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Baltimore Sun: Baltimore breaking news, sports, business, entertainment, weather and traffic
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As health officials face skepticism about rushed COVID-19 vaccines, Maryland will conduct outreach efforts to promote trust in a vaccine when a safe one becomes available, the state’s deputy health secretary said Wednesday.
How did Campbell build one of the most dominant and long-lasting careers for an NFL defensive lineman this century? It might’ve started with one of the Denver metropolitan area’s most dominant (and shortest-lived) wrestling careers.
A Maryland businessman convicted of plotting to pay a Russian official more than $1.5 million in bribes to get lucrative contracts for transporting uranium was sentenced Wednesday to four years in prison.
The pause on recycling pickup has been in effect since late August, and officials announced Tuesday it could last until at least Dec. 15.
A three-alarm fire partially collapsed a Baltimore County restaurant early Wednesday morning, authorities said.
In an eleventh-hour decision, the Baltimore Museum of Art’s board of trustees voted Wednesday to call off — at least for now — a controversial auction and private sale that would have sent three potentially irreplaceable artworks out of Maryland.
A Fallston man has sued the Harford County Board of Elections and county Sheriff Jeffery Gahler following his arrest this week as he attempted to vote without a face mask.
Forecasters are predicting a wet Thursday as Maryland is expected to feel the impact of the remnants of Hurricane Zeta.
The Centers for Disease Control and Prevention (CDC) continues to recommend that Americans stay home and avoid nonessential travel to prevent the spread of COVID-19. However, many Americans have begun domestically traveling throughout the summer and into the fall. While this holiday season might see less travel than years past due to coronavirus concerns, some surveys have shown about 30-40% of Americans still plan to travel during the holiday season. If you want to go home for the holidays, here are strategies and guidelines to follow to do so as safely as possible.
For the second time in as many years, the Terps defense did not collect a sack or a takeaway in a game. The unit will try to avoid turning that into a trend in Friday night’s home opener against Minnesota.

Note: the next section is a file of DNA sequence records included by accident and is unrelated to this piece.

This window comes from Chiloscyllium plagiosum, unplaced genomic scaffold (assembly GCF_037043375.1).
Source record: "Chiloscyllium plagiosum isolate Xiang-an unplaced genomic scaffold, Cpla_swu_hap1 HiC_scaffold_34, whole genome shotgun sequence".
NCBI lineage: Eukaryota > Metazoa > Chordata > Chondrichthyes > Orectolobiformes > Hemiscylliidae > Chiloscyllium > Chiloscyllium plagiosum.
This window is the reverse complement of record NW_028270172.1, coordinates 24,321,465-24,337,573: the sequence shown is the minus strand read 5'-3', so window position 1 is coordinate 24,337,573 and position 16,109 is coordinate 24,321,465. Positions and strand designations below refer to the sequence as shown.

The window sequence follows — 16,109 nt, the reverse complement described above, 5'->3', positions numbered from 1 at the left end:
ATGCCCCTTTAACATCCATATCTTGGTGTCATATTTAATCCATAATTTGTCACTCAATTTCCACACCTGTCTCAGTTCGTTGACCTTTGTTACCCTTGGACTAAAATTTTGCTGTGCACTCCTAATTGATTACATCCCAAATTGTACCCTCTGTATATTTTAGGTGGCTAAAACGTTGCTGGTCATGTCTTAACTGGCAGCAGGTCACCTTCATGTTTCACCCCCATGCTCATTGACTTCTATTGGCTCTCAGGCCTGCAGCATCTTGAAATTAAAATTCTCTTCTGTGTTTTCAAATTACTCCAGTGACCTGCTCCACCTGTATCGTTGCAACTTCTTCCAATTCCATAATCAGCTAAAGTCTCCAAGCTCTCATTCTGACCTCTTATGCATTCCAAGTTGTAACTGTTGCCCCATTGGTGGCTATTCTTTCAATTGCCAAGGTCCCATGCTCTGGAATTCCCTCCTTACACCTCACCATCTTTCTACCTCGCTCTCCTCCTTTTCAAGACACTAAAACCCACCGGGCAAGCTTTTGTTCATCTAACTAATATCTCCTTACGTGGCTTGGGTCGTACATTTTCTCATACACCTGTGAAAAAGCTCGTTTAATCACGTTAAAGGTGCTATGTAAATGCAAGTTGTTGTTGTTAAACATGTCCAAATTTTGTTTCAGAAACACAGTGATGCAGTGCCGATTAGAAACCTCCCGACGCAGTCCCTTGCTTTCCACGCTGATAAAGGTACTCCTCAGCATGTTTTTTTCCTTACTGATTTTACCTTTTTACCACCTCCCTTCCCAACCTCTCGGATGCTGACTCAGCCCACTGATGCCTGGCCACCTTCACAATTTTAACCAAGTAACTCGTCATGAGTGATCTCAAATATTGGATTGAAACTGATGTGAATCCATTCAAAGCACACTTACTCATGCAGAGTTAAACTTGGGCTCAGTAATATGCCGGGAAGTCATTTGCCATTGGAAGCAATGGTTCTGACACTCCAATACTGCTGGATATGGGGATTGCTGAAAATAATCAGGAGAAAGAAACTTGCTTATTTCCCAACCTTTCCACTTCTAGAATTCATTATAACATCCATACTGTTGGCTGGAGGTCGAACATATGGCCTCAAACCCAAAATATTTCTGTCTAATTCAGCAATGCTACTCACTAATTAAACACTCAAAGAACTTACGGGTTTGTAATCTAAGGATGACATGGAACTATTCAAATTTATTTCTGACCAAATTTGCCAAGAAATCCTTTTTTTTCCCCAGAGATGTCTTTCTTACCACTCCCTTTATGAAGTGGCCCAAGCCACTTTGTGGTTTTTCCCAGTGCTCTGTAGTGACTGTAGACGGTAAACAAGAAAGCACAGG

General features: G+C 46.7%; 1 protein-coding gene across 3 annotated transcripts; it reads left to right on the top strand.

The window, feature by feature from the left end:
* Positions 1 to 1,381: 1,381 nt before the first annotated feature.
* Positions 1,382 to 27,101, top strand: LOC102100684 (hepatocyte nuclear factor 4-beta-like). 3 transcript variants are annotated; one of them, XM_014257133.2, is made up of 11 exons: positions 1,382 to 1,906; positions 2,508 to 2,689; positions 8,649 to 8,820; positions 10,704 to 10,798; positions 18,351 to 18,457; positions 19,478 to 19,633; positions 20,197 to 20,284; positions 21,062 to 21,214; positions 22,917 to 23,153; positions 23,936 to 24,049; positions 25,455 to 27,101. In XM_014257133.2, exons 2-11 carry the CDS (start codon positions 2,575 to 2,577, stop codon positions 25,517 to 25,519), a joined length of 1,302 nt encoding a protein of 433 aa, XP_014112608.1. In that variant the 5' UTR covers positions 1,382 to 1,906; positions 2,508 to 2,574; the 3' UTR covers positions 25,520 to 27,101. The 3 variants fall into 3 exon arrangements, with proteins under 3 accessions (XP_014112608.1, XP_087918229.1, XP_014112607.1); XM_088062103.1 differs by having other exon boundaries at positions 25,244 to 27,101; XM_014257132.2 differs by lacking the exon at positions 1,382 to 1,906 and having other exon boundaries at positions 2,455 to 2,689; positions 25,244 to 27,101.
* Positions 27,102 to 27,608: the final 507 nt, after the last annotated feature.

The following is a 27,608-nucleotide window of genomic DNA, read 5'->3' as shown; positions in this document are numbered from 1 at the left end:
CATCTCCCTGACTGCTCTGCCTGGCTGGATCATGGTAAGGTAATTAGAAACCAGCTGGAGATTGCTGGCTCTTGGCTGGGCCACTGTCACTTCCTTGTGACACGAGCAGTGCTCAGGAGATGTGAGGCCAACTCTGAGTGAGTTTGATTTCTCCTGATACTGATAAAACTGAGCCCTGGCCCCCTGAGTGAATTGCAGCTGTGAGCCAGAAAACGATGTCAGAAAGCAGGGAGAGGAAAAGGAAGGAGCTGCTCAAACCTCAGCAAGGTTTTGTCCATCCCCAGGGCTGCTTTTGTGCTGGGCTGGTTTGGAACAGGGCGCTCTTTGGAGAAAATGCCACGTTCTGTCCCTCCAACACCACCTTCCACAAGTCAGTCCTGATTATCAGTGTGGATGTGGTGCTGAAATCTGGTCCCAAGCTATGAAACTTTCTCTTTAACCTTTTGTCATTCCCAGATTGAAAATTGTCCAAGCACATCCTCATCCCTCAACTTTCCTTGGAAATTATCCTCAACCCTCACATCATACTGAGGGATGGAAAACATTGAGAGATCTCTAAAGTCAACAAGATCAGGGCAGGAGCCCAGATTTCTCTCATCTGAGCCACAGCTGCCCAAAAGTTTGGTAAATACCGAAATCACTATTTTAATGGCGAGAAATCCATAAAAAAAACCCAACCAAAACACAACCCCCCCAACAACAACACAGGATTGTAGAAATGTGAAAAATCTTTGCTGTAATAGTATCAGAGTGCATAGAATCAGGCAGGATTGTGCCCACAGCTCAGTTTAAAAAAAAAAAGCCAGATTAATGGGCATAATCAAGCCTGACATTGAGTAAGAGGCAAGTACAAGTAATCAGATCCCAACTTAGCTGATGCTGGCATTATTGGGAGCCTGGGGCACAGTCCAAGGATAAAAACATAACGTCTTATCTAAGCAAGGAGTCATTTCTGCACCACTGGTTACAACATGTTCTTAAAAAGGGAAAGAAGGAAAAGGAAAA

The widow of Baltimore Police Det. Sean Suiter said the city’s decision to approve $900,000 in workers compensation benefits is a “first step” towards justice for her family.
Videos of two people being interviewed by Annapolis police in connection to a 2017 homicide have been leaked and circulated on social media, raising concerns about the safety of the people in the clips and how the footage was leaked.
Ten employees have tested positive for COVID-19 at the MVA headquarters in Glen Burnie, along with five confirmed cases in Baltimore City, five in Largo and one in Hagerstown, said AFSCME Maryland Council 3, the largest union for state employees.
A Harford County jury found Radee Labeeb Prince guilty of three counts of first-degree murder and other charges Wednesday related to a 2017 workplace shooting at Advanced Granite Solutions in Edgewood.
The Maryland Lynching Truth and Reconciliation Commission has received $300,000 in federal grant funding to research and address unsolved lynchings across the state, according to the state's attorney general.
The U.S. Postal Service in Baltimore and Maryland has provided jobs for Black workers that help many of them build a pathway to the middle class.
Johns Hopkins researchers have launched a center to better understand how people’s immune systems respond to the coronavirus, information that could explain why some become more severely sick from COVID-19, the illness caused by the virus.
Baltimore’s spending board has approved the addition of nine staff positions to the council president’s office, despite objections from City Council President Brandon Scott.
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